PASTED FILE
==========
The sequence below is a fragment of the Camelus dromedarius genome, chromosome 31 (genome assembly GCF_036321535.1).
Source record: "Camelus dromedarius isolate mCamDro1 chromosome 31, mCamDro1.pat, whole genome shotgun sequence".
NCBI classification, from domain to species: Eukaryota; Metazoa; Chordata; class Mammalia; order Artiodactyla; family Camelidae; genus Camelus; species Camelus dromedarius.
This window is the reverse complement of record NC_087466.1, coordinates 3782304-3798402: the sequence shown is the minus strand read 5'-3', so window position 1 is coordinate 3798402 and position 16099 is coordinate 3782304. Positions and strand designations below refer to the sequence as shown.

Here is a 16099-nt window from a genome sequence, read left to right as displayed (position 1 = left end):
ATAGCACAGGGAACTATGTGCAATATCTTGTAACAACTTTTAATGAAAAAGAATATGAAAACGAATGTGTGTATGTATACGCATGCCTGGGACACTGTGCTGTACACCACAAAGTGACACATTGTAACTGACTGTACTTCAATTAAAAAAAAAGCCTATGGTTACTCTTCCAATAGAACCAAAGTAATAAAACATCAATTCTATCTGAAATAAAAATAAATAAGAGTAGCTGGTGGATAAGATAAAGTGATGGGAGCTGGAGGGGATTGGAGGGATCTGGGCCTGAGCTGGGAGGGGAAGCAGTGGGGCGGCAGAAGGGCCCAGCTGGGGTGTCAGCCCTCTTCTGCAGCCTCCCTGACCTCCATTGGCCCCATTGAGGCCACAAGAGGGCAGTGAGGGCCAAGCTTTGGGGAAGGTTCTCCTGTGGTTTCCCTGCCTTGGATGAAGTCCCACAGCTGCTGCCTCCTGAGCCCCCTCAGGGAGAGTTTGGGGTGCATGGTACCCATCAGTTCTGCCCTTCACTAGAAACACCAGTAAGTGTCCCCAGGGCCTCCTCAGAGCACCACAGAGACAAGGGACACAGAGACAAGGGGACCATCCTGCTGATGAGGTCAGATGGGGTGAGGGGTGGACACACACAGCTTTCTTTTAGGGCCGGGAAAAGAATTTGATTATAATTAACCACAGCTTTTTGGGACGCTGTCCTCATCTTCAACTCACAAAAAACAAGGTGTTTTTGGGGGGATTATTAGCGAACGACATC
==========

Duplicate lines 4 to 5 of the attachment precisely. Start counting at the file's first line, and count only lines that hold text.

This window is the reverse complement of record NC_087466.1, coordinates 3782304-3798402: the sequence shown is the minus strand read 5'-3', so window position 1 is coordinate 3798402 and position 16099 is coordinate 3782304. Positions and strand designations below refer to the sequence as shown.

Here is a 16099-nt window from a genome sequence, read left to right as displayed (position 1 = left end):